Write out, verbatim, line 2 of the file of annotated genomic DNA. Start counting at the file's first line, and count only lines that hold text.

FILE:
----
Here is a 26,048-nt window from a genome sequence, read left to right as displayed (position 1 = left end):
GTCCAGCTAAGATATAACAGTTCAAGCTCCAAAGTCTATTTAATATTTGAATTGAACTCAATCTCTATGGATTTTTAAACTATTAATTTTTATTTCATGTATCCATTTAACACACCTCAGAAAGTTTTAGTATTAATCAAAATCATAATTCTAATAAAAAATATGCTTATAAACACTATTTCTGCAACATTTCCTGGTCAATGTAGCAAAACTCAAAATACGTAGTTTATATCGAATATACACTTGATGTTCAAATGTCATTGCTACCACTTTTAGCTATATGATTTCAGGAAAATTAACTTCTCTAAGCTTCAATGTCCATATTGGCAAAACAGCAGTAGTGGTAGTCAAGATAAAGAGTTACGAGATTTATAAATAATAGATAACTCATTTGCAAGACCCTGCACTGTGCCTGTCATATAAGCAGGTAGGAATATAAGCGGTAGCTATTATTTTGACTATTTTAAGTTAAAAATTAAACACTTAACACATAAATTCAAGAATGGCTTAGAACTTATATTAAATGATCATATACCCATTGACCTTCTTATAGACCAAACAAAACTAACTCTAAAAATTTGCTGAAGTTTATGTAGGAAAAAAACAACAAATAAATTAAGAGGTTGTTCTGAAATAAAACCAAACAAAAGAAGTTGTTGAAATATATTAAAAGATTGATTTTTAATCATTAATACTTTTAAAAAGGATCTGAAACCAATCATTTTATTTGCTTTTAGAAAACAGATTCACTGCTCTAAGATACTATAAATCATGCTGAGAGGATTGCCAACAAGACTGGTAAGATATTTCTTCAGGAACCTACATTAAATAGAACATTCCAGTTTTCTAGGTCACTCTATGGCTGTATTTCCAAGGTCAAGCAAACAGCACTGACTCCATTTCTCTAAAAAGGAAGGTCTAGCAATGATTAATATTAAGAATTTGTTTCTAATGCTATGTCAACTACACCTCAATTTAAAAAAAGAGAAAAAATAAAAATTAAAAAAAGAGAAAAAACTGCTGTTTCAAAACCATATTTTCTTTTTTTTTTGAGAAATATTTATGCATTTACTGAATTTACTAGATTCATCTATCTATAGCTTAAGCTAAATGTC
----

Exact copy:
GTCCAGCTAAGATATAACAGTTCAAGCTCCAAAGTCTATTTAATATTTGAATTGAACTCAATCTCTATGGATTTTTAAACTATTAATTTTTATTTCATGTATCCATTTAACACACCTCAGAAAGTTTTAGTATTAATCAAAATCATAATTCTAATAAAAAATATGCTTATAAACACTATTTCTGCAACATTTCCTGGTCAATGTAGCAAAACTCAAAATACGTAGTTTATATCGAATATACACTTGATGTTCAAATGTCATTGCTACCACTTTTAGCTATATGATTTCAGGAAAATTAACTTCTCTAAGCTTCAATGTCCATATTGGCAAAACAGCAGTAGTGGTAGTCAAGATAAAGAGTTACGAGATTTATAAATAATAGATAACTCATTTGCAAGACCCTGCACTGTGCCTGTCATATAAGCAGGTAGGAATATAAGCGGTAGCTATTATTTTGACTATTTTAAGTTAAAAATTAAACACTTAACACATAAATTCAAGAATGGCTTAGAACTTATATTAAATGATCATATACCCATTGACCTTCTTATAGACCAAACAAAACTAACTCTAAAAATTTGCTGAAGTTTATGTAGGAAAAAAACAACAAATAAATTAAGAGGTTGTTCTGAAATAAAACCAAACAAAAGAAGTTGTTGAAATATATTAAAAGATTGATTTTTAATCATTAATACTTTTAAAAAGGATCTGAAACCAATCATTTTATTTGCTTTTAGAAAACAGATTCACTGCTCTAAGATACTATAAATCATGCTGAGAGGATTGCCAACAAGACTGGTAAGATATTTCTTCAGGAACCTACATTAAATAGAACATTCCAGTTTTCTAGGTCACTCTATGGCTGTATTTCCAAGGTCAAGCAAACAGCACTGACTCCATTTCTCTAAAAAGGAAGGTCTAGCAATGATTAATATTAAGAATTTGTTTCTAATGCTATGTCAACTACACCTCAATTTAAAAAAAGAGAAAAAATAAAAATTAAAAAAAGAGAAAAAACTGCTGTTTCAAAACCATATTTTCTTTTTTTTTTGAGAAATATTTATGCATTTACTGAATTTACTAGATTCATCTATCTATAGCTTAAGCTAAATGTC